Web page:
SxSJunkfood Cinema: Dragonslayer

By  · Published on March 19th, 2011

Welcome back to Junkfood Cinema; I am not Banksy. But like that ninja/superhero street artist, I appear from nowhere and deface your perfectly good internet walls with my tasteless taste in movies. I will eviscerate history’s most problem-laden cinematic missteps before circumventing any notions of a favorable reputation by singing the film’s dubious praises. To drive the proverbial nail into the coffin, and into your aorta, I will then pair the movie with an appropriate junk food selection to ruin your swimsuit season.

South by Southwest is a film festival that carries with it a debauchery only outdone by the Mos Eisley-level of scum and villainy that is Fantastic Fest. With the daunting schedule of pounding beers, drinking lager in line for various films, and taking a break from running from venue to venue with an ice cold brew, it can be really hard to grant the same level of attention and diligence to one’s weekly features that one normally does. But luckily for me, the Ain’t It Cool News secret screening during SxSW provided the perfect fodder for this week’s column.

This week’s snack: Dragonslayer.

What Makes It Bad?

Dragonslayer is a fantasy epic that had the grave misfortune of being released in the same year as truck-loads of far better fantasy epics that surpass Dragonslayer on almost every conceivable level. Excalibur, Clash of the Titans, Time Bandits, Escape from New York (oh yeah, I said it). Despite the fact that an overwhelming number of those films listed were British, Dragonslayer manages to be the most boring fantasy film released in ’81. It’s so poorly paced that I wonder if the editor didn’t mistakenly think the film was called Drag-On-Slower. The brutally comprehensive exposition scene at the film’s opening has all the thrill and excitement of the waiting room at the orthodontist’s office and it’s a solid three and a half hours (give or take for hyperbole) before anything even remotely adventurous occurs. But at least there is a great deal of commentary on the political ethics of the monarchy…you know, for the kids. In the theater it became hard to distinguish the distant roar of the dragon and the cacophony of geek snores in the auditorium.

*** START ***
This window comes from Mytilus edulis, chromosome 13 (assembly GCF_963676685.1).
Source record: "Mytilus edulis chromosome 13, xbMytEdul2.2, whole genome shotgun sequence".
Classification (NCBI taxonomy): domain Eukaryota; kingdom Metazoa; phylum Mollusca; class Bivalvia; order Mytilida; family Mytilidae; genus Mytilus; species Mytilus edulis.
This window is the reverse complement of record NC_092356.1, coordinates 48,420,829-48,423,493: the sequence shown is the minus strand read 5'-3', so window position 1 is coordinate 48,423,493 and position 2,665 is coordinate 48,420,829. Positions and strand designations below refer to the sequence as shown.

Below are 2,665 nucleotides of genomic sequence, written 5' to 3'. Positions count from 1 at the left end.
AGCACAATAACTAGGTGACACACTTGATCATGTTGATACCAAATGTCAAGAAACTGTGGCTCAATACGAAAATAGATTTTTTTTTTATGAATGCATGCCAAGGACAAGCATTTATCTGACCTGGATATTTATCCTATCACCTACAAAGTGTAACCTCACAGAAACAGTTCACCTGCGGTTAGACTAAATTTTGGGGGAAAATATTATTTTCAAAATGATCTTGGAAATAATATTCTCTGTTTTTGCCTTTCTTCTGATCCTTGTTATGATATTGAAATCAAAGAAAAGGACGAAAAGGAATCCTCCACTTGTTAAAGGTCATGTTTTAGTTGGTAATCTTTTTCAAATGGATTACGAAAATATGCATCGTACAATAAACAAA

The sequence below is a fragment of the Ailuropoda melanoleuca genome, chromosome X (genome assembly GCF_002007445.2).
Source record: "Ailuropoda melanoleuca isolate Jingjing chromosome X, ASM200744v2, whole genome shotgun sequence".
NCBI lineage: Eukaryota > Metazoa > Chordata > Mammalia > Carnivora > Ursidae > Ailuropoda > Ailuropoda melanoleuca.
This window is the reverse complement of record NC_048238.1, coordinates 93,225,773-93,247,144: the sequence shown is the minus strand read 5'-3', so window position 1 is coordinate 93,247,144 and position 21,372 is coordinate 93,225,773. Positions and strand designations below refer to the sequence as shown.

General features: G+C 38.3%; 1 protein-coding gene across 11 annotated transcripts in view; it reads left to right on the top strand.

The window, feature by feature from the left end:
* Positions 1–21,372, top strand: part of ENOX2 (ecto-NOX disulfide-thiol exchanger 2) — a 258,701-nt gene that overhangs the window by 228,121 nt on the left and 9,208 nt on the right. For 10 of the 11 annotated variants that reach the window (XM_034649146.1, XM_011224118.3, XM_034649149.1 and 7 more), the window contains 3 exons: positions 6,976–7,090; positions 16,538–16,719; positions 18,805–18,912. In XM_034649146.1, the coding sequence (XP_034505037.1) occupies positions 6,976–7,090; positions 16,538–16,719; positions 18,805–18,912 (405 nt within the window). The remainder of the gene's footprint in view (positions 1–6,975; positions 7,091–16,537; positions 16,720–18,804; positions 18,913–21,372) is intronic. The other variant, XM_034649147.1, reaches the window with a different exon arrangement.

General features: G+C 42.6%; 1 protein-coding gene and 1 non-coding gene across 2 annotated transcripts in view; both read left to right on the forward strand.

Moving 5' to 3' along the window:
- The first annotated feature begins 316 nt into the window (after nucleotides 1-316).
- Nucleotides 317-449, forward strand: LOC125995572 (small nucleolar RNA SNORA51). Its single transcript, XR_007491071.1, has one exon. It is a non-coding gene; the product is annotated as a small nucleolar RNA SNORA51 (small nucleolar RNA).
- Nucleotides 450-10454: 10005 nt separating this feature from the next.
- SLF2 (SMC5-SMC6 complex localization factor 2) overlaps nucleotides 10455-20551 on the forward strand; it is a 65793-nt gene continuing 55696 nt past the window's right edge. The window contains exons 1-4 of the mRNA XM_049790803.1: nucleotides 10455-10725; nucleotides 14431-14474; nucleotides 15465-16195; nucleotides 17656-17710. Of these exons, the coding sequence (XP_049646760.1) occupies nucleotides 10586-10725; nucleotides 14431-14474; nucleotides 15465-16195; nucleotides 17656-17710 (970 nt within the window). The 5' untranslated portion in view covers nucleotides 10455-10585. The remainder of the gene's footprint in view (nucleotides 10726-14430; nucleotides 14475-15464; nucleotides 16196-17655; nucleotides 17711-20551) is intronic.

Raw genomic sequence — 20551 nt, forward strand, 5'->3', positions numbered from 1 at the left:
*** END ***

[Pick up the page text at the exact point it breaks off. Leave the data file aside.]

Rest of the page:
Whoever decided Peter MacNicol was a leading man at any age was booted from the movie industry long ago and is currently head of operations for Chuck E. Cheese District 17-Montana. The thing that bothers me most about him is how obnoxiously soft-spoken he is. It’s almost as if he heard he was going to star in a Disney-produced film and immediately convinced himself he would be playing a talking ferret or a magically androgynous naked mole rat. It reminds me of all the bad Italian horror movies I love wherein the assignment of dubbing every young male child went to an adult female actress. What I’m basically saying is that Peter MacNicol sounds like a little boy dubbed by a woman; a touch distracting I feel. Pair that diminutive voice with a face the size of a taco truck and the butch physique of Edie Deezen and you start to understand how erroneous this piece of casting truly is.